Other examples might include, oh, I don’t know, hip-hop culture; the Lolcats (I don’t know whether it’s clear to anyone what lolspeak’s rules are, but you can sure tell when people get it wrong); professional jargon of many sorts, and so on.

Another point I’d make, possibly vaguely related to what Kilpatrick says, is that formal rules of grammar and spelling and punctuation uniformitize the style of a piece of writing, helping its form “disappear” in favor of its content. That is, if you, dear reader, see only the syntax you’re expecting to see, then you don’t notice it. You are left free to focus on the content, which is presumably what the author wanted. Grammatical clunkers–to Kilpatrick a split infinitive or deviant usage of “that” and “which,” to me a run-on sentence–distract the reader from the business of reading.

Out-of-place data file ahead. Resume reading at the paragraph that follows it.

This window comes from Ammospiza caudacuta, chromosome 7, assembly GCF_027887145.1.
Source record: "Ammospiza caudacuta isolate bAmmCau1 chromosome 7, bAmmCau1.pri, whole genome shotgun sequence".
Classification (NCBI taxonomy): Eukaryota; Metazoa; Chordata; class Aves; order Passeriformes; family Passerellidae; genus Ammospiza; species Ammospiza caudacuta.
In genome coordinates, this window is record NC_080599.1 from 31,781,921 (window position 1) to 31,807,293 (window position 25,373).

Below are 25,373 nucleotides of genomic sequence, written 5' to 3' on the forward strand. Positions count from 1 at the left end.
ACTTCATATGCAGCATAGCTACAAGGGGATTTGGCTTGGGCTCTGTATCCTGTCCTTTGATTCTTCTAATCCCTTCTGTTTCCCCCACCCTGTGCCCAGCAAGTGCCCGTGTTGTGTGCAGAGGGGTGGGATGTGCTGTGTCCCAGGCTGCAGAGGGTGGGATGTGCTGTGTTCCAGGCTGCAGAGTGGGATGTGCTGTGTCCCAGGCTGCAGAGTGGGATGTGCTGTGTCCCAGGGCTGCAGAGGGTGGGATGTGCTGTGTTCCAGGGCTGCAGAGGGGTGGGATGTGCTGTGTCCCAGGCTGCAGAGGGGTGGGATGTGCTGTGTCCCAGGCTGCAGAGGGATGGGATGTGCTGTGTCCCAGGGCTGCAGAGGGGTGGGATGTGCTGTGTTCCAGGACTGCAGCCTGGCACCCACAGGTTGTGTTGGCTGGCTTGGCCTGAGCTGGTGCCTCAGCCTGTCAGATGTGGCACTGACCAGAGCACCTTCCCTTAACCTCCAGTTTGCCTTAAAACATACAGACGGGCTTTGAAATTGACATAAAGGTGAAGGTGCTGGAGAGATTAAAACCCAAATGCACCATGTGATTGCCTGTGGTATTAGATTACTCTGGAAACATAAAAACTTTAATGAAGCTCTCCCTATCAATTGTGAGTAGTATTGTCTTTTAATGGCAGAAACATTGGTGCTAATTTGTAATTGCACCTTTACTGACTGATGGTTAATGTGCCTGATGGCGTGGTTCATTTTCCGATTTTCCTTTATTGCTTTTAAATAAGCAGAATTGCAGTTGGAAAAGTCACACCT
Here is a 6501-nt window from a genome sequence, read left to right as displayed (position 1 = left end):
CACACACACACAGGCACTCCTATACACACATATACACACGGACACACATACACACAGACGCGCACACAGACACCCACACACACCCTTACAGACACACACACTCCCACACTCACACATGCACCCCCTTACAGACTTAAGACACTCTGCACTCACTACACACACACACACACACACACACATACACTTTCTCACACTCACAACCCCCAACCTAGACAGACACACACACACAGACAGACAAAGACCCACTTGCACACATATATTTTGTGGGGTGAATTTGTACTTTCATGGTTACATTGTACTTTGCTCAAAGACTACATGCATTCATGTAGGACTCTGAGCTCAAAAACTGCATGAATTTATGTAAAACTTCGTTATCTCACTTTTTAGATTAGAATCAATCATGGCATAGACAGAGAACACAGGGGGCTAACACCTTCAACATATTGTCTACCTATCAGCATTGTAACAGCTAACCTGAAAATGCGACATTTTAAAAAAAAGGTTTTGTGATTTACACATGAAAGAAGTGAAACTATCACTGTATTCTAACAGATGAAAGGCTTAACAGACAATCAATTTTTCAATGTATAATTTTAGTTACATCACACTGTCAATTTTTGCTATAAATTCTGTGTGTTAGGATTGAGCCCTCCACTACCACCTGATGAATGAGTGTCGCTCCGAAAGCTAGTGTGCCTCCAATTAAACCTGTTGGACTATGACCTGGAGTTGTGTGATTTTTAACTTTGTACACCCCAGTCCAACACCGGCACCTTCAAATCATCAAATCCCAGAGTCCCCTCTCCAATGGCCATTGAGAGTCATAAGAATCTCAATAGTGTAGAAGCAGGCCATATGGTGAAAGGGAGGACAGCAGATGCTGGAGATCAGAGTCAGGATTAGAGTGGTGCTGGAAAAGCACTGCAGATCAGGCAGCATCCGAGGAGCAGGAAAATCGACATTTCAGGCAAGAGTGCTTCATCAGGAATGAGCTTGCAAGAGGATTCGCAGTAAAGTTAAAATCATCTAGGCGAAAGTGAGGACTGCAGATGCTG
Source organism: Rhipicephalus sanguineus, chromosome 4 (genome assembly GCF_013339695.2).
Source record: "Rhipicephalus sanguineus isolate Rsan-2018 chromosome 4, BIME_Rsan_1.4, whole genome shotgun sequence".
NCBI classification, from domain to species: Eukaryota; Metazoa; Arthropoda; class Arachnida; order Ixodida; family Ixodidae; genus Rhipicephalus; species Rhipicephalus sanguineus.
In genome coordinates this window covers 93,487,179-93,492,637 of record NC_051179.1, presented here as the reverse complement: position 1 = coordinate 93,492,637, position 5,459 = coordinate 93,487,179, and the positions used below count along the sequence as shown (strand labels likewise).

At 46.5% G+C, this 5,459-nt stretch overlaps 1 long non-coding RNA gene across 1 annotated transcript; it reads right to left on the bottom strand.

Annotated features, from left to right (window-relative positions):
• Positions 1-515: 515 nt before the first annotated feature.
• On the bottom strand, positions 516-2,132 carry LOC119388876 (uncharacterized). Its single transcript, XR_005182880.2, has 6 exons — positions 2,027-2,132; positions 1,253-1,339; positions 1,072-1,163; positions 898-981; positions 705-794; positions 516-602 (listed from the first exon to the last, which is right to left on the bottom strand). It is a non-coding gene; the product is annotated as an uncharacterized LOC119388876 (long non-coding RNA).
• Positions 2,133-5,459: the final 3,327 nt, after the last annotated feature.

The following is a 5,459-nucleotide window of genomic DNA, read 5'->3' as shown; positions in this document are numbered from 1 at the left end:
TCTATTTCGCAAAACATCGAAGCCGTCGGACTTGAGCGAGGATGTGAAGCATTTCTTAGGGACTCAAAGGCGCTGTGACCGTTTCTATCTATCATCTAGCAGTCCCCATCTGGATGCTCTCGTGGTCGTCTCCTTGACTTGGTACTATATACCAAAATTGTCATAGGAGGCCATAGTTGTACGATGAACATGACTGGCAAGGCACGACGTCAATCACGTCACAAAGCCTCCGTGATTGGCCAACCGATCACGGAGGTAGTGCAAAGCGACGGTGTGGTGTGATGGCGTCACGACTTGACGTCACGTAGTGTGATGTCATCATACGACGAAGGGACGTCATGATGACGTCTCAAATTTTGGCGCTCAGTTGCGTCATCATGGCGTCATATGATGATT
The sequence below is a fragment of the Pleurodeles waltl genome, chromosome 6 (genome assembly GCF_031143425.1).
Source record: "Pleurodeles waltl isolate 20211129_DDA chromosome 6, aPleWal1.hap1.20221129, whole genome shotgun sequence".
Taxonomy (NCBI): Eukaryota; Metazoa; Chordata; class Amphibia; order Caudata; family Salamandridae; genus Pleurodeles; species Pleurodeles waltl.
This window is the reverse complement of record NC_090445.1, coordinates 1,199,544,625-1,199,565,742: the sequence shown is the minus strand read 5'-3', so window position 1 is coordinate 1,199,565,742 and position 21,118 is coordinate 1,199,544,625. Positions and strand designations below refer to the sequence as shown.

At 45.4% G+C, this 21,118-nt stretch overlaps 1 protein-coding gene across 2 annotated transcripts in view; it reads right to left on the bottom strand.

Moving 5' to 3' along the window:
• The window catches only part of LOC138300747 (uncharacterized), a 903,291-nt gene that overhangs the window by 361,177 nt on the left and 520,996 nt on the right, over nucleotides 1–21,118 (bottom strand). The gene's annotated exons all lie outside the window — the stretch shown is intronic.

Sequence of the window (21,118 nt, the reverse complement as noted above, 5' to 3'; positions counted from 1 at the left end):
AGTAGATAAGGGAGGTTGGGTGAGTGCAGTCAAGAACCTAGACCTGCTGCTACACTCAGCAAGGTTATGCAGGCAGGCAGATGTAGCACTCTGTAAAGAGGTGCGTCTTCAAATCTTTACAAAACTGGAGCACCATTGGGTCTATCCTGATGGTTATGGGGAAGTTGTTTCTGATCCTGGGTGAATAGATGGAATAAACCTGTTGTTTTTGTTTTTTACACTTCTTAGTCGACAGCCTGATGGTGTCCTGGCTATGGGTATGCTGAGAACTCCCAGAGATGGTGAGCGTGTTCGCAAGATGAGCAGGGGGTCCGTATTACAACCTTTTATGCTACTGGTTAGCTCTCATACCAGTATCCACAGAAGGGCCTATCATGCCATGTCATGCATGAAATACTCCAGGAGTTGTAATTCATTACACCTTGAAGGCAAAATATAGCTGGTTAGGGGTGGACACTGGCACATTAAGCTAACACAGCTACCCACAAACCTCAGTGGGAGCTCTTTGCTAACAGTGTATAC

I assume that’s one reason why the big “middlebrow” magazines—The New Yorker, The Atlantic, Harper’s—have such strict editing standards. They impose a level of aesthetically pleasing and distraction-free uniformity of tone across their articles. The style guides differ from place to place, giving each a certain amount of subtle individuality: I’m particularly fond of the diaereses The New Yorker puts in “coöperate” and “reëlected.”

Entering Exotic Characters

March 27, 2008

From Bill Poser at Language Log, some really useful resources for entering exotic characters, both as actual characters or as html codepoints (suitable for blogs, for example); and a set of links to nice IPA utilities (I particularly like the clickable pronunciation chart).

I generally get non-ascii characters using either vim digraphs, or a couple of macros I wrote for jEdit.

Another very nice-looking free font with lots of unicode coverage is Junicode, written by a medievalist for medievalists. And of course the DejaVu fonts have lots of coverage as well.